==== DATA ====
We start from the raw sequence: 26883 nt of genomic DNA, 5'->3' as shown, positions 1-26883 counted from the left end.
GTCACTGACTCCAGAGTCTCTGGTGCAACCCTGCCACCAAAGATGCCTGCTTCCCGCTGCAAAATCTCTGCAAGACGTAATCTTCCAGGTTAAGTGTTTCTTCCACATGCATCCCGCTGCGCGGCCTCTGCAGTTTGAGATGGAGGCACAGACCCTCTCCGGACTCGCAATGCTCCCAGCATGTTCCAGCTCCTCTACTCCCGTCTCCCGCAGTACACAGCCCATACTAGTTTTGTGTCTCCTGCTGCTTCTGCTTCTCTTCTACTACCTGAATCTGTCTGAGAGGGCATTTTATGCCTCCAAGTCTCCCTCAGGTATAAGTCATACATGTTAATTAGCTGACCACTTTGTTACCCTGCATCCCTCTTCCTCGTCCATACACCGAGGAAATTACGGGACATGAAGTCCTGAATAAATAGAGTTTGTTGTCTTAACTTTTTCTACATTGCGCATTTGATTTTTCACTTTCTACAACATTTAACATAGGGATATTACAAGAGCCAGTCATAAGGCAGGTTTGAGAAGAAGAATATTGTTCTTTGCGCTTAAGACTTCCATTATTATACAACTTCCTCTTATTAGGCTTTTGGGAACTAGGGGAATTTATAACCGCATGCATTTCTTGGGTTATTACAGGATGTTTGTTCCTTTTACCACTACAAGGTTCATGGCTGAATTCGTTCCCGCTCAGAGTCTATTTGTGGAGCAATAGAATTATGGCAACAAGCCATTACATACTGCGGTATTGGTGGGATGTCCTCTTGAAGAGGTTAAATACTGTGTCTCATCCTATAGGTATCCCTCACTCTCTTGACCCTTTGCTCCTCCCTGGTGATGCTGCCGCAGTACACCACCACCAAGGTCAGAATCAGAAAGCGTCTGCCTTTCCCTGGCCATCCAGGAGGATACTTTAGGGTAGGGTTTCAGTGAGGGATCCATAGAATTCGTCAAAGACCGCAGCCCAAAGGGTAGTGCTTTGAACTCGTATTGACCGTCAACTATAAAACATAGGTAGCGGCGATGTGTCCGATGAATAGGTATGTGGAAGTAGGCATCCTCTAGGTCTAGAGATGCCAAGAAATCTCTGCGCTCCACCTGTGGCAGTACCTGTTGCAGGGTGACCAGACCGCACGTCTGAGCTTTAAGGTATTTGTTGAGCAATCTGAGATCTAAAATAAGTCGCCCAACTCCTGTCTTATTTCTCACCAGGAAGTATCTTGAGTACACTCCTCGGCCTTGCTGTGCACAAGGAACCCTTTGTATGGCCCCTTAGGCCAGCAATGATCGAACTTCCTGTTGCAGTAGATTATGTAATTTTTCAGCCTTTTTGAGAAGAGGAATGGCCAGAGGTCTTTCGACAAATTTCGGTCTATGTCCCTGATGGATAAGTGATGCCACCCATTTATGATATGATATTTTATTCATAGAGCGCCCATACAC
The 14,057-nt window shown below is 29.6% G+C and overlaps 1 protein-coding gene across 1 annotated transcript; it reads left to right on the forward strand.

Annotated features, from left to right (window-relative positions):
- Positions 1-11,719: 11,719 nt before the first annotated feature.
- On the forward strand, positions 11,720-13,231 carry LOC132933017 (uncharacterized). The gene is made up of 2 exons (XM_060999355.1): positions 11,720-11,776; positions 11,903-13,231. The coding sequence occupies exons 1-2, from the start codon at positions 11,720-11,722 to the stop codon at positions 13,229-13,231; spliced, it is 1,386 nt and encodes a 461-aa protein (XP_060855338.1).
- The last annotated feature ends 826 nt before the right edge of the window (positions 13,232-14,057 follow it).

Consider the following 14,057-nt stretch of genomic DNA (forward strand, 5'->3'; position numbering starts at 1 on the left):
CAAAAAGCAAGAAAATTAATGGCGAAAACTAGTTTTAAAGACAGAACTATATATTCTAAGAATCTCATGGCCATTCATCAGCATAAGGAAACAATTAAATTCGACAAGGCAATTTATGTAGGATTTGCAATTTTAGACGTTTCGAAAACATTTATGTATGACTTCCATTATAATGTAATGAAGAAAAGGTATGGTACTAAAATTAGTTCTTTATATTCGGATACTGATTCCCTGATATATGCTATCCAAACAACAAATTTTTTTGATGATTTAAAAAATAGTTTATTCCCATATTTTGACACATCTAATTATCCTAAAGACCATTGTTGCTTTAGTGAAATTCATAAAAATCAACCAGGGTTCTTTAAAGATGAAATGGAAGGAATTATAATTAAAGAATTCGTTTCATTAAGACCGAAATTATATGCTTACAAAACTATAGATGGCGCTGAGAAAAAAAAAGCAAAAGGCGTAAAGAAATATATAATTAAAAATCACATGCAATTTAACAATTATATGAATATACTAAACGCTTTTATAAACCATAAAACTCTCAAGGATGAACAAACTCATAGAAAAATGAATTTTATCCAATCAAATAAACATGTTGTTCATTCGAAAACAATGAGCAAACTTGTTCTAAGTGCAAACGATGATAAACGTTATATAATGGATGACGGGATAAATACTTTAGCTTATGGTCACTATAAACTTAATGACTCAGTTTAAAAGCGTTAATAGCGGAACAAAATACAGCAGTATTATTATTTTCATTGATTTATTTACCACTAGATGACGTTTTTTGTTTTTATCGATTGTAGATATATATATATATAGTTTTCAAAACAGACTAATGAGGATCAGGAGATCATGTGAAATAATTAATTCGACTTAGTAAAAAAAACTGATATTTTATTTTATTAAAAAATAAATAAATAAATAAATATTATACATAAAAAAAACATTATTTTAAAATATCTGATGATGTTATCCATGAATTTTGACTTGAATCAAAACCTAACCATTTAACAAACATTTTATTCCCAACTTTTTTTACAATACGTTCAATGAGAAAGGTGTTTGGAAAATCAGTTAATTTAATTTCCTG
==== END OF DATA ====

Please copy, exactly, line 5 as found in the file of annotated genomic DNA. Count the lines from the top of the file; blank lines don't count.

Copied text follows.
- Positions 1-11,719: 11,719 nt before the first annotated feature.